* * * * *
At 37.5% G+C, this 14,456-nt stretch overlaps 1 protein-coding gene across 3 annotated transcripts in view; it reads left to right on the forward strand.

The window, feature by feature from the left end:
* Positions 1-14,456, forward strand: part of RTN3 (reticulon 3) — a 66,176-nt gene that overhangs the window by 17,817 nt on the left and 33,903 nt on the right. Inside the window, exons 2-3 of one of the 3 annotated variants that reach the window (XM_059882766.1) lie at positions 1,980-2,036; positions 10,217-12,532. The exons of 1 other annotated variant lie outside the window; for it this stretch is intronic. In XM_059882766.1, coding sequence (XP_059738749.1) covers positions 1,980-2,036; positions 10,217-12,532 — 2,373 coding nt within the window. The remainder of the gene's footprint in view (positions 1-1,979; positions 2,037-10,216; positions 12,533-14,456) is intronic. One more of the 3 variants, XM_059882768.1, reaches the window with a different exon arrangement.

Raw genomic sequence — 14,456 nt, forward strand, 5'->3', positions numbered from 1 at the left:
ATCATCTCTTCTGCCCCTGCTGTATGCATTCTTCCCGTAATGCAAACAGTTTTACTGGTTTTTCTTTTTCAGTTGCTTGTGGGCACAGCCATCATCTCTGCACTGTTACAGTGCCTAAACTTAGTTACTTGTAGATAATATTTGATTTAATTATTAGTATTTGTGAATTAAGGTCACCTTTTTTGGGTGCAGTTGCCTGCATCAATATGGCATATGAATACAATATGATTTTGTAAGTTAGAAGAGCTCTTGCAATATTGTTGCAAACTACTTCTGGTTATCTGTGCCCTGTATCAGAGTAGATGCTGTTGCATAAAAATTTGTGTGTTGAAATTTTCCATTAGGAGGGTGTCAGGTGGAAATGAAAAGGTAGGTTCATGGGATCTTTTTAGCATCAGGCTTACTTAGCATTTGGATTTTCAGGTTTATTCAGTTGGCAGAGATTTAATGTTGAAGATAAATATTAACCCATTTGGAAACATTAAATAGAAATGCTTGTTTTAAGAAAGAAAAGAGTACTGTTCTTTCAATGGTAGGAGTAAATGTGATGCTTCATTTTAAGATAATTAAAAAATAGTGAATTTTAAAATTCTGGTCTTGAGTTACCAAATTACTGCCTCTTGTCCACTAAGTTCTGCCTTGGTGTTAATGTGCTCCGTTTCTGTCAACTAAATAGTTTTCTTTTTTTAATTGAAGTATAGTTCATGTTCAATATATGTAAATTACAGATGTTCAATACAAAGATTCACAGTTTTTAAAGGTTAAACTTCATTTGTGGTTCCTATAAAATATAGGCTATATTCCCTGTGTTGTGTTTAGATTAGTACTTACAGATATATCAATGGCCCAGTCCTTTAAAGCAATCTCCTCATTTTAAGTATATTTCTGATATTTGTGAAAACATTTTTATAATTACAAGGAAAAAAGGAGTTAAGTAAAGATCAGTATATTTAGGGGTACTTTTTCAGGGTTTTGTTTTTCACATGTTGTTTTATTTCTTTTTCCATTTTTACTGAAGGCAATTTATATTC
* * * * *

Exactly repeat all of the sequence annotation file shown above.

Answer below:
At 37.5% G+C, this 14,456-nt stretch overlaps 1 protein-coding gene across 3 annotated transcripts in view; it reads left to right on the forward strand.

The window, feature by feature from the left end:
* Positions 1-14,456, forward strand: part of RTN3 (reticulon 3) — a 66,176-nt gene that overhangs the window by 17,817 nt on the left and 33,903 nt on the right. Inside the window, exons 2-3 of one of the 3 annotated variants that reach the window (XM_059882766.1) lie at positions 1,980-2,036; positions 10,217-12,532. The exons of 1 other annotated variant lie outside the window; for it this stretch is intronic. In XM_059882766.1, coding sequence (XP_059738749.1) covers positions 1,980-2,036; positions 10,217-12,532 — 2,373 coding nt within the window. The remainder of the gene's footprint in view (positions 1-1,979; positions 2,037-10,216; positions 12,533-14,456) is intronic. One more of the 3 variants, XM_059882768.1, reaches the window with a different exon arrangement.

Raw genomic sequence — 14,456 nt, forward strand, 5'->3', positions numbered from 1 at the left:
ATCATCTCTTCTGCCCCTGCTGTATGCATTCTTCCCGTAATGCAAACAGTTTTACTGGTTTTTCTTTTTCAGTTGCTTGTGGGCACAGCCATCATCTCTGCACTGTTACAGTGCCTAAACTTAGTTACTTGTAGATAATATTTGATTTAATTATTAGTATTTGTGAATTAAGGTCACCTTTTTTGGGTGCAGTTGCCTGCATCAATATGGCATATGAATACAATATGATTTTGTAAGTTAGAAGAGCTCTTGCAATATTGTTGCAAACTACTTCTGGTTATCTGTGCCCTGTATCAGAGTAGATGCTGTTGCATAAAAATTTGTGTGTTGAAATTTTCCATTAGGAGGGTGTCAGGTGGAAATGAAAAGGTAGGTTCATGGGATCTTTTTAGCATCAGGCTTACTTAGCATTTGGATTTTCAGGTTTATTCAGTTGGCAGAGATTTAATGTTGAAGATAAATATTAACCCATTTGGAAACATTAAATAGAAATGCTTGTTTTAAGAAAGAAAAGAGTACTGTTCTTTCAATGGTAGGAGTAAATGTGATGCTTCATTTTAAGATAATTAAAAAATAGTGAATTTTAAAATTCTGGTCTTGAGTTACCAAATTACTGCCTCTTGTCCACTAAGTTCTGCCTTGGTGTTAATGTGCTCCGTTTCTGTCAACTAAATAGTTTTCTTTTTTTAATTGAAGTATAGTTCATGTTCAATATATGTAAATTACAGATGTTCAATACAAAGATTCACAGTTTTTAAAGGTTAAACTTCATTTGTGGTTCCTATAAAATATAGGCTATATTCCCTGTGTTGTGTTTAGATTAGTACTTACAGATATATCAATGGCCCAGTCCTTTAAAGCAATCTCCTCATTTTAAGTATATTTCTGATATTTGTGAAAACATTTTTATAATTACAAGGAAAAAAGGAGTTAAGTAAAGATCAGTATATTTAGGGGTACTTTTTCAGGGTTTTGTTTTTCACATGTTGTTTTATTTCTTTTTCCATTTTTACTGAAGGCAATTTATATTC